ACLA Submits Comments on Next Generation Sequencing National Coverage Determination

(Washington, D.C.) – The American Clinical Laboratory Association (ACLA) today submitted comments to the Centers for Medicare & Medicaid Services (CMS) on the proposed national coverage determination (NCD), “Next Generation Sequencing (NGS) for Medicare Beneficiaries with Advanced Cancer.”  In its comments, the association expressed support for Foundation Medicine’s original request for a NCD for its comprehensive genomic profiling test, but voiced deep concern with the proposal by CMS to expand the scope of the NCD to all laboratory tests using NGS technology.

“ACLA supports pathways to coverage of molecular diagnostics,” said Julie Khani, president of ACLA.  “However, by creating a de facto requirement that each laboratory test using NGS technology would need approval or clearance as a medical device by the FDA before receiving Medicare coverage, this NCD, if finalized as drafted, could deprive Medicare beneficiaries of currently available laboratory tests.”

ACLA joined other laboratory stakeholders on a letter in December of last year expressing concern with the expanded scope of the proposed NCD and the limited opportunity to provide comments.  While CMS provided an extension, the additional time granted was still insufficient for stakeholder feedback.  ACLA’s comments note:

“Despite the extension of the comment period, stakeholders have not had adequate time to review and understand the full implications of what would be non-coverage for all but a small handful of laboratory tests that use NGS technology – an important factor in the acceleration of personalized medicine.   Finalizing the NCD as proposed effectively would “slam on the brakes” with respect to advances that have allowed clinicians to tailor medical treatment to the individual characteristics of each patient.”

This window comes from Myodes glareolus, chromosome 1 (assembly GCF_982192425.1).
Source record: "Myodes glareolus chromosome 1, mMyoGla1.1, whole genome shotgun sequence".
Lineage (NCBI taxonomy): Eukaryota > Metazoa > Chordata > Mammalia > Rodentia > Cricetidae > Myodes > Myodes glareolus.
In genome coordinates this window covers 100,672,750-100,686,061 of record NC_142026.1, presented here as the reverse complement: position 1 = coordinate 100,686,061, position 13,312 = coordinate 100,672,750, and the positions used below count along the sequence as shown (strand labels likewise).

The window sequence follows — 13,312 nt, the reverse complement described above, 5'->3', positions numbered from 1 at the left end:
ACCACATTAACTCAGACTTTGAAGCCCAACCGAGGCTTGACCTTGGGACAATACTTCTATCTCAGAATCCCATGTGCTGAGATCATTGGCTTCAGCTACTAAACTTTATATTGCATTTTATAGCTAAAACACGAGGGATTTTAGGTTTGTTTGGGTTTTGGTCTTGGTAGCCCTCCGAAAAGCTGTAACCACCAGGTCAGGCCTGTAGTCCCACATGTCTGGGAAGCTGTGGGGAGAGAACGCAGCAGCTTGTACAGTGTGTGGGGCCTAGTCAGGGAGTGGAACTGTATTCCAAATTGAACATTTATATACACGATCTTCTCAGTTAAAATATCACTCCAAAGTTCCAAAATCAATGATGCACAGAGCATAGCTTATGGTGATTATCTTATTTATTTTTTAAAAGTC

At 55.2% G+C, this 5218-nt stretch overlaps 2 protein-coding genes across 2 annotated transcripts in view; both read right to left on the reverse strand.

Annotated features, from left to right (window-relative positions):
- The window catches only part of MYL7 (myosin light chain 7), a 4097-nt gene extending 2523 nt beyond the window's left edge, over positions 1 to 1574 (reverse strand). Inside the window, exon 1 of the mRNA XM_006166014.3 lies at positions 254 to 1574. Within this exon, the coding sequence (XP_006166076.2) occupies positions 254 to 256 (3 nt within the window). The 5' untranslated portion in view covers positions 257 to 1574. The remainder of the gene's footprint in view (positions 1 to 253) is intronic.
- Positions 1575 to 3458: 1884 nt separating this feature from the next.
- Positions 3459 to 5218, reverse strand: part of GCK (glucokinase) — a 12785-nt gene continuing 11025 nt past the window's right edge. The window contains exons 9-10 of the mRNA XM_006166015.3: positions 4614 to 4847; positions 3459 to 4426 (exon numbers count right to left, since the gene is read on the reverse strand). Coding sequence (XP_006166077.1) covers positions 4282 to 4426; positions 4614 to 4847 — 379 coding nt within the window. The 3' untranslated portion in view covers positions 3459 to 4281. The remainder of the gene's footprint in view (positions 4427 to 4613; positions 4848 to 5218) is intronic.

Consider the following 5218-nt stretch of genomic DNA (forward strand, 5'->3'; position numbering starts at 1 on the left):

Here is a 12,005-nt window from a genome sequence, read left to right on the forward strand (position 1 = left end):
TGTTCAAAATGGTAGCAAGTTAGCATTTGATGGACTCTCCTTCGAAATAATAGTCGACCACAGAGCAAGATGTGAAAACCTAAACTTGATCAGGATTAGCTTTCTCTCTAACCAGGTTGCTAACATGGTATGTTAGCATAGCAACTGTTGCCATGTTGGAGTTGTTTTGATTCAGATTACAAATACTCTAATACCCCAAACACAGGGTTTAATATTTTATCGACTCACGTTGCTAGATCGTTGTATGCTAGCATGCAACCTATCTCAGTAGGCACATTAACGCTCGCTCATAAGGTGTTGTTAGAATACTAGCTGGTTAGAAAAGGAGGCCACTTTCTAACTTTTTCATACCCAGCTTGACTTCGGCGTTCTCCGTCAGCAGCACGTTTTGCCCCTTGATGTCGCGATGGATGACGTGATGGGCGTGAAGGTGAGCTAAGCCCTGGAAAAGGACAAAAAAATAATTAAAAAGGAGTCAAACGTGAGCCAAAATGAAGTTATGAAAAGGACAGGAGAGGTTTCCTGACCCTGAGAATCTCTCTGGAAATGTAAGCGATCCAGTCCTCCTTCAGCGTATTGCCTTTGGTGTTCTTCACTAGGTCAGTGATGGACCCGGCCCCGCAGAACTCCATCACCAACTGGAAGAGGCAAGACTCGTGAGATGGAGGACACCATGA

“ACLA does not believe CMS should finalize the proposed NCD as drafted,” said Khani.  “Restricting conditions of coverage for other tests using NGS technology would have a chilling effect on the development of cutting-edge tests using NGS technology, and would deny Medicare beneficiaries access to innovative, medically necessary testing.”

To view ACLA’s comments in their entirety, click here

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ACLA is a not-for-profit association representing the nation’s leading clinical and anatomic pathology laboratories, including national, regional, specialty, ESRD, hospital and nursing home laboratories. The clinical laboratory industry employs nearly 277,000 people directly and generates over 115,000 additional jobs in supplier industries. Clinical laboratories are at the forefront of personalized medicine, driving diagnostic innovation and contributing more than $100 billion to the nation’s economy.





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